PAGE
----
Bob took an immediate shine to me in class, mainly because I was not untalented, and also because I was more than willing to take his smart-ass remarks and give them back to him; he was, in retrospect, dismissive and taunting towards the shyer, more tentative students. You see these kids in acting classes, stammer-mouthed and uncomfortable in their own skins, and wonder if taking an acting class is some sort of self-help regimen. But I wasn't tentative at all. We were all remaking ourselves, and I was gung-ho about the whole project. One of the requirements of the course was to audition for every show that was put on--you didn't have to accept a role, but you did have to audition. For my own part, I treated my very first audition as the most important thing in my life, and would have probably considered suicide if I did not get cast.

But I did, a couple very minor roles in As You Like It. Bob cast me after essentially deconstructing my initial disastrous audition read and telling me exactly what to do. Bob was on my side, and I felt that Bob was making me into the sort of person I imagined: someone who was nothing like the dipshit who didn't even know what the hell a "Jew ring" was. I was doing Shakespeare.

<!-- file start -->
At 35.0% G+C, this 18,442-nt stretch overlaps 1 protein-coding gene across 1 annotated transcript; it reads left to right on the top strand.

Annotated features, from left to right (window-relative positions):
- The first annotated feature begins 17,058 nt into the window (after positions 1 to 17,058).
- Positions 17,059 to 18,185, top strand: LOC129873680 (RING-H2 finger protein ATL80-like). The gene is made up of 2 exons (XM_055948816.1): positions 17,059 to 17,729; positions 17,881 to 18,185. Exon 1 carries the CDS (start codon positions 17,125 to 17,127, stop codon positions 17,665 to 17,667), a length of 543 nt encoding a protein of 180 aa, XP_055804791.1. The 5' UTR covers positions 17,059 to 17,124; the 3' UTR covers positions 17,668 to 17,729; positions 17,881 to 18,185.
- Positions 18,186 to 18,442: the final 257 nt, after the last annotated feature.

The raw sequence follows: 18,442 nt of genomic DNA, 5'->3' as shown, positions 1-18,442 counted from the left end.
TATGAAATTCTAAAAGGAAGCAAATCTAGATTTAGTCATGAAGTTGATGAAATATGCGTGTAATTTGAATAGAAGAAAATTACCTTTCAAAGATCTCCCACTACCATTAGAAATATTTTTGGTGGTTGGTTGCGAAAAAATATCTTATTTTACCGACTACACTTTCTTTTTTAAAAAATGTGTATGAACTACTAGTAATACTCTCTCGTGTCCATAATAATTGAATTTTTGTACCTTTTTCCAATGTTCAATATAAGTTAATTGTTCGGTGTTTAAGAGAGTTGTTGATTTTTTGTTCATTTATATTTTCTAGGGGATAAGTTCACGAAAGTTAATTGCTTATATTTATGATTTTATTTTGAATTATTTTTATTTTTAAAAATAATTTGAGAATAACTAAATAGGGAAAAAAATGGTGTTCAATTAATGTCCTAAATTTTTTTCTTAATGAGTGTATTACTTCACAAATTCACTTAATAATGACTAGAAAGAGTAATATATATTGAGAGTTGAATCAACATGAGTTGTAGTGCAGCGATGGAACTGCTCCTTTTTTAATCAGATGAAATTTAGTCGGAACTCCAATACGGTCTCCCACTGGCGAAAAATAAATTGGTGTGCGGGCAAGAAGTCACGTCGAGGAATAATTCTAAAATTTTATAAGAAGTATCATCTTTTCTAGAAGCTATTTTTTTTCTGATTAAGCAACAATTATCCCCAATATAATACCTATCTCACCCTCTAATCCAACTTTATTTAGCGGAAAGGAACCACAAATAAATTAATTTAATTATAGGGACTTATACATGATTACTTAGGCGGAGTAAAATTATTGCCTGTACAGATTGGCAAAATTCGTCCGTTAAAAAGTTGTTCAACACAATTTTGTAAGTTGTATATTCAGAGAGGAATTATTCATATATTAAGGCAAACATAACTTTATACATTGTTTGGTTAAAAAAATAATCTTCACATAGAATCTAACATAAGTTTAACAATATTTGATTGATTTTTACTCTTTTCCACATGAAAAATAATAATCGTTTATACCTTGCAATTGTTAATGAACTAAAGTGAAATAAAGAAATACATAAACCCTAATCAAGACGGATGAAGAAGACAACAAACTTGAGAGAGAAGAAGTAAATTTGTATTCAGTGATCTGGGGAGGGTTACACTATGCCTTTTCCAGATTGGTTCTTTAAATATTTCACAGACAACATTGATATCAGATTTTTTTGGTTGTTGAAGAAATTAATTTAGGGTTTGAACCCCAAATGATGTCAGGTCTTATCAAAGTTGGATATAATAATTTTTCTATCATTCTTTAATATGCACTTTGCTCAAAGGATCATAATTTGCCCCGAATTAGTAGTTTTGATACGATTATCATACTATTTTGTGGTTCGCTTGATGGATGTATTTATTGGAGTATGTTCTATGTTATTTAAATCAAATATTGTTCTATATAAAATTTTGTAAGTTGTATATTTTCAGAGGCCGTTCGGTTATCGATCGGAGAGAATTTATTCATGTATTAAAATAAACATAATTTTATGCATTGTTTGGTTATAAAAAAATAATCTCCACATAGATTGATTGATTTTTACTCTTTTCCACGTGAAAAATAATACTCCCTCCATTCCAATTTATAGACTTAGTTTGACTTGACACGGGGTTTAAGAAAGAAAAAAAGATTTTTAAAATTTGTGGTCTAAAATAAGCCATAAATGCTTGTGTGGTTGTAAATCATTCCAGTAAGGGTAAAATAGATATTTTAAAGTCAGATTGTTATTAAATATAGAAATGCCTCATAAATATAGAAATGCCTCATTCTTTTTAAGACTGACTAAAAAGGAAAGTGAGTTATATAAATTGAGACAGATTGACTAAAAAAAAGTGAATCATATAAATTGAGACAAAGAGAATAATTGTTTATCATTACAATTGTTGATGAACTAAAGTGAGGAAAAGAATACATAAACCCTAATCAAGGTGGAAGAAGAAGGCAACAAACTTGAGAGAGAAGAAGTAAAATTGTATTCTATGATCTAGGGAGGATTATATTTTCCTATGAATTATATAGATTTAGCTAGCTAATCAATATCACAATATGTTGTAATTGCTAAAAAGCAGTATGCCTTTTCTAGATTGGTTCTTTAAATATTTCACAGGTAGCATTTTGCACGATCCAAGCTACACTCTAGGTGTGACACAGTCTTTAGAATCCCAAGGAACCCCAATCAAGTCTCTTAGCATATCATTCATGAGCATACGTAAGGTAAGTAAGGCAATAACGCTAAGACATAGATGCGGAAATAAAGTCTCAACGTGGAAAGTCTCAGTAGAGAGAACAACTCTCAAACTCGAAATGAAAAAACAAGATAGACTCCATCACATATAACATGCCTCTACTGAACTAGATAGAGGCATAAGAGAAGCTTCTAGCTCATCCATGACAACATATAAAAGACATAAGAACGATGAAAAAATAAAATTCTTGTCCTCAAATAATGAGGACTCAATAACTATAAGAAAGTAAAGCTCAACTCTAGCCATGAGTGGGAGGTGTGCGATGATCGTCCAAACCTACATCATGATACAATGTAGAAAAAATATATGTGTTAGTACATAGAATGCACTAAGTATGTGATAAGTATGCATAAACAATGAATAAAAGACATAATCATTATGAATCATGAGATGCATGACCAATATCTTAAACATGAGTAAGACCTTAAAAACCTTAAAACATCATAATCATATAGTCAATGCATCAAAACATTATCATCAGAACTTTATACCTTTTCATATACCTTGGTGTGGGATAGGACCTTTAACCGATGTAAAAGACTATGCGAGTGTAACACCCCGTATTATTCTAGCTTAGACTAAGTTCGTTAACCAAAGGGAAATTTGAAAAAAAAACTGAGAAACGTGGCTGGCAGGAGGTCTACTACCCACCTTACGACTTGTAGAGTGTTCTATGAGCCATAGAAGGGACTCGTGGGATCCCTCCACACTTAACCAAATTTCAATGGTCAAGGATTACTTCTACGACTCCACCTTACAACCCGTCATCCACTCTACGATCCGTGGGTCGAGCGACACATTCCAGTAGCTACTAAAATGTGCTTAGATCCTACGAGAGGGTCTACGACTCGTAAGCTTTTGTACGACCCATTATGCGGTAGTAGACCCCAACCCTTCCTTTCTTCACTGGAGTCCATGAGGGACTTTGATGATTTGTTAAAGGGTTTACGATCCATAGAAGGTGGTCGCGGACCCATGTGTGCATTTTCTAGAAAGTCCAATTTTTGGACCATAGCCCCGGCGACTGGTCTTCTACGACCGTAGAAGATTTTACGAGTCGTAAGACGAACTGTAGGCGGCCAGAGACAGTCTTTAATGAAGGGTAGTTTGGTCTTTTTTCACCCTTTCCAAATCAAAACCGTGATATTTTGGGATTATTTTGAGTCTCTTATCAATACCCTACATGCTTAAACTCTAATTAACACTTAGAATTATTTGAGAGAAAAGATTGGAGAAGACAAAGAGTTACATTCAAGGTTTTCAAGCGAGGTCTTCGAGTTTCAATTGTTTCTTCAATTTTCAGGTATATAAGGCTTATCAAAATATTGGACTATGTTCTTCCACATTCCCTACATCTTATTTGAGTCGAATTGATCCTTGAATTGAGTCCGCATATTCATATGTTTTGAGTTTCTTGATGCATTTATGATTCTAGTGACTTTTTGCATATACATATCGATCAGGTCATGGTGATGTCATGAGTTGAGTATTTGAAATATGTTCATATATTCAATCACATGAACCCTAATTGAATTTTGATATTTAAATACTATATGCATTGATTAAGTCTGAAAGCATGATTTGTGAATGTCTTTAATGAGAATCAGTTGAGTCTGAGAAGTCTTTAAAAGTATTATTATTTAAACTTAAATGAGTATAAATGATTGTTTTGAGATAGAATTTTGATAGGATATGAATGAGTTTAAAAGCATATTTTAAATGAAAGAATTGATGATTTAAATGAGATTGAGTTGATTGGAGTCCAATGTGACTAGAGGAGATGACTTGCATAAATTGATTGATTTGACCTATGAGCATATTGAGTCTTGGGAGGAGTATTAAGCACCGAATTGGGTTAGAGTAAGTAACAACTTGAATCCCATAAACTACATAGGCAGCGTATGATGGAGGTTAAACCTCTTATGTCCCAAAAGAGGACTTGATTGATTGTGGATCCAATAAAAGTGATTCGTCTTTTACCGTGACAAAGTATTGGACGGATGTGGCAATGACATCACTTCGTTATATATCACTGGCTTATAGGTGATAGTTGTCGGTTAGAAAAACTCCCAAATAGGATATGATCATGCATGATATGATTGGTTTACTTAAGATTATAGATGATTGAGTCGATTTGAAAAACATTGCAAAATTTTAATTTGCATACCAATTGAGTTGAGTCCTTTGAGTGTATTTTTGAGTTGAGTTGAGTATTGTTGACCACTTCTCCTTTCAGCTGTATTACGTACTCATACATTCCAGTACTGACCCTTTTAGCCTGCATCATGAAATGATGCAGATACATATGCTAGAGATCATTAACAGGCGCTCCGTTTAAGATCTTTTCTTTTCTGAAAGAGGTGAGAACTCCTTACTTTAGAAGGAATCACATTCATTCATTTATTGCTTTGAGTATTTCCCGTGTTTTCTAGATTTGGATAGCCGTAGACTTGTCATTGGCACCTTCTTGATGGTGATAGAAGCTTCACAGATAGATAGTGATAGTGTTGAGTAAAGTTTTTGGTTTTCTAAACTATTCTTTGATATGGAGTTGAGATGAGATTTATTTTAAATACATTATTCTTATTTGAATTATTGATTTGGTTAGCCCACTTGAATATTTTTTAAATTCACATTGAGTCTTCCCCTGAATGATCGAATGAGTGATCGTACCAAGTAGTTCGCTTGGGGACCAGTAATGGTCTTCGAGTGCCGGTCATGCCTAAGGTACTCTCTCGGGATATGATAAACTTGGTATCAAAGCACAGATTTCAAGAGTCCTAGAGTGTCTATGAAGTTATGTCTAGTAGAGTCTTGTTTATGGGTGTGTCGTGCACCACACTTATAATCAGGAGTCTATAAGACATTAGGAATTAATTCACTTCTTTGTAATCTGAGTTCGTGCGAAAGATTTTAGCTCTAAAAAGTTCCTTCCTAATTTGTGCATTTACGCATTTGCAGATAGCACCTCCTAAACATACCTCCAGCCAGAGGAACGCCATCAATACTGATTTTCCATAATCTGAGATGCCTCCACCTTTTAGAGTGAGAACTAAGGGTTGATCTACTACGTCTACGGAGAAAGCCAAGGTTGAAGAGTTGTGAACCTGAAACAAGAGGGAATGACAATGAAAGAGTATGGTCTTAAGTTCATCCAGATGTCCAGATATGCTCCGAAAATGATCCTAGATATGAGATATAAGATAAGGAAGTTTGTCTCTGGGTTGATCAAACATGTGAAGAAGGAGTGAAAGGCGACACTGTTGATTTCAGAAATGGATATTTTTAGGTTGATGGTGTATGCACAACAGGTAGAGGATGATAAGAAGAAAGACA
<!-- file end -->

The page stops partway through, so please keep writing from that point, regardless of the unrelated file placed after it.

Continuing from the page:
Bob drove a Grand Am, at least until he trashed it in some sort of accident. Then he bought himself a slick BMW motorcycle and leather riding gear. He had a blandly pretty wife at home, and midway through the year, they had a baby. Reportedly. We never saw a picture of the baby. His wife would occasionally show up at the theater building, but not often. Bob tended to his flock, and that was us. Me.

Bob was pretty fucking cool.

He was so cool, in fact, that he blew my tiny little Idaho mind in rehearsals by saying things like "I think it's pretty clear that Audrey has been sport-fucking William." Naughty! Also: "Skot, you know that William is a total pencil dick, right?" I laughed. We all laughed.

I lived for rehearsals, and I lived for acting class with Bob. He was a Stanislavsky freak (sigh), and so we'd have long discussions about "circles of intention" and then have exercises where we would cross the room, with our "energies" focused into our left knees, our foreheads, our right wrists and left ankles. Bob paid attention to posture, to alignment, to our bodies. He would think nothing of striding over to someone and massaging her shoulders, her calves, her arms. He never felt the need to adjust my position or gait, though; I interpreted this as natural talent on my part--I didn't need adjustment. I was just fine! The girls, however, needed a lot of help.